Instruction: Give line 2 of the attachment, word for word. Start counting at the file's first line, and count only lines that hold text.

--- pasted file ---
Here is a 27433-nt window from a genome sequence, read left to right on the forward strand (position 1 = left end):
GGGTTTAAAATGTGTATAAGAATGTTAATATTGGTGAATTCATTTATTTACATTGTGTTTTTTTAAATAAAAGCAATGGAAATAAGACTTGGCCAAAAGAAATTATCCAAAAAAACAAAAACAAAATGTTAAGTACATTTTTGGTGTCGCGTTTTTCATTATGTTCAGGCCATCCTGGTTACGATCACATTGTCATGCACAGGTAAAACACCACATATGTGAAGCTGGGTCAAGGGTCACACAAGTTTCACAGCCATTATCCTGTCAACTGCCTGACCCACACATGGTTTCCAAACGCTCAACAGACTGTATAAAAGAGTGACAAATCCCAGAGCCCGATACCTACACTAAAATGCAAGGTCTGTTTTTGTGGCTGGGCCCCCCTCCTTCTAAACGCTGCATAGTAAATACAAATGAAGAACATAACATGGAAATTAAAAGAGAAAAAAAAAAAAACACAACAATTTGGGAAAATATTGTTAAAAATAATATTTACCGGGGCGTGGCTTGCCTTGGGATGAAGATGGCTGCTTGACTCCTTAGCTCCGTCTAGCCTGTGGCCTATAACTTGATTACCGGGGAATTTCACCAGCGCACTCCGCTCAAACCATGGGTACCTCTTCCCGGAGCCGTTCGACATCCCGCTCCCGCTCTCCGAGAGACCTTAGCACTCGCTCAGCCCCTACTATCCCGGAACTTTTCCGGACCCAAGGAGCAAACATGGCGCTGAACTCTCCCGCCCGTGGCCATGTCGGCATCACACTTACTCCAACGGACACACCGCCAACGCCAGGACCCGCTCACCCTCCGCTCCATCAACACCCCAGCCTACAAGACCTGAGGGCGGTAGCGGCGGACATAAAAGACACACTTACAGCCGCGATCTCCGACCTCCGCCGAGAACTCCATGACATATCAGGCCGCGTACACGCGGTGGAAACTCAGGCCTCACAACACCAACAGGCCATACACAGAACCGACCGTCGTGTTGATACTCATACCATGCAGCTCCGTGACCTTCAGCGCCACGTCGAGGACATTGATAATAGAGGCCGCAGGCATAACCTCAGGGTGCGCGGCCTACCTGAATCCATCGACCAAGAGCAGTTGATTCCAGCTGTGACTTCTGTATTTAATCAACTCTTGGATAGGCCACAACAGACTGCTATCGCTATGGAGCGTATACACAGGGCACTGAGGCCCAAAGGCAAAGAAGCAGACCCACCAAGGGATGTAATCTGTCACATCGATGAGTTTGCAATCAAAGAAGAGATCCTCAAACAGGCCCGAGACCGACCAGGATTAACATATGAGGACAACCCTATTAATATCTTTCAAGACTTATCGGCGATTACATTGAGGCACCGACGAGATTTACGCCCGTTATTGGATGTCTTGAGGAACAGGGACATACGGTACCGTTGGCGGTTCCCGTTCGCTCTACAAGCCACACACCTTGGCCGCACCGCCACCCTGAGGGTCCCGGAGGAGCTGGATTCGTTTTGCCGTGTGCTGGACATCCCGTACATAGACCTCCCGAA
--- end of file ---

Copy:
GGGTTTAAAATGTGTATAAGAATGTTAATATTGGTGAATTCATTTATTTACATTGTGTTTTTTTAAATAAAAGCAATGGAAATAAGACTTGGCCAAAAGAAATTATCCAAAAAAACAAAAACAAAATGTTAAGTACATTTTTGGTGTCGCGTTTTTCATTATGTTCAGGCCATCCTGGTTACGATCACATTGTCATGCACAGGTAAAACACCACATATGTGAAGCTGGGTCAAGGGTCACACAAGTTTCACAGCCATTATCCTGTCAACTGCCTGACCCACACATGGTTTCCAAACGCTCAACAGACTGTATAAAAGAGTGACAAATCCCAGAGCCCGATACCTACACTAAAATGCAAGGTCTGTTTTTGTGGCTGGGCCCCCCTCCTTCTAAACGCTGCATAGTAAATACAAATGAAGAACATAACATGGAAATTAAAAGAGAAAAAAAAAAAAACACAACAATTTGGGAAAATATTGTTAAAAATAATATTTACCGGGGCGTGGCTTGCCTTGGGATGAAGATGGCTGCTTGACTCCTTAGCTCCGTCTAGCCTGTGGCCTATAACTTGATTACCGGGGAATTTCACCAGCGCACTCCGCTCAAACCATGGGTACCTCTTCCCGGAGCCGTTCGACATCCCGCTCCCGCTCTCCGAGAGACCTTAGCACTCGCTCAGCCCCTACTATCCCGGAACTTTTCCGGACCCAAGGAGCAAACATGGCGCTGAACTCTCCCGCCCGTGGCCATGTCGGCATCACACTTACTCCAACGGACACACCGCCAACGCCAGGACCCGCTCACCCTCCGCTCCATCAACACCCCAGCCTACAAGACCTGAGGGCGGTAGCGGCGGACATAAAAGACACACTTACAGCCGCGATCTCCGACCTCCGCCGAGAACTCCATGACATATCAGGCCGCGTACACGCGGTGGAAACTCAGGCCTCACAACACCAACAGGCCATACACAGAACCGACCGTCGTGTTGATACTCATACCATGCAGCTCCGTGACCTTCAGCGCCACGTCGAGGACATTGATAATAGAGGCCGCAGGCATAACCTCAGGGTGCGCGGCCTACCTGAATCCATCGACCAAGAGCAGTTGATTCCAGCTGTGACTTCTGTATTTAATCAACTCTTGGATAGGCCACAACAGACTGCTATCGCTATGGAGCGTATACACAGGGCACTGAGGCCCAAAGGCAAAGAAGCAGACCCACCAAGGGATGTAATCTGTCACATCGATGAGTTTGCAATCAAAGAAGAGATCCTCAAACAGGCCCGAGACCGACCAGGATTAACATATGAGGACAACCCTATTAATATCTTTCAAGACTTATCGGCGATTACATTGAGGCACCGACGAGATTTACGCCCGTTATTGGATGTCTTGAGGAACAGGGACATACGGTACCGTTGGCGGTTCCCGTTCGCTCTACAAGCCACACACCTTGGCCGCACCGCCACCCTGAGGGTCCCGGAGGAGCTGGATTCGTTTTGCCGTGTGCTGGACATCCCGTACATAGACCTCCCGAA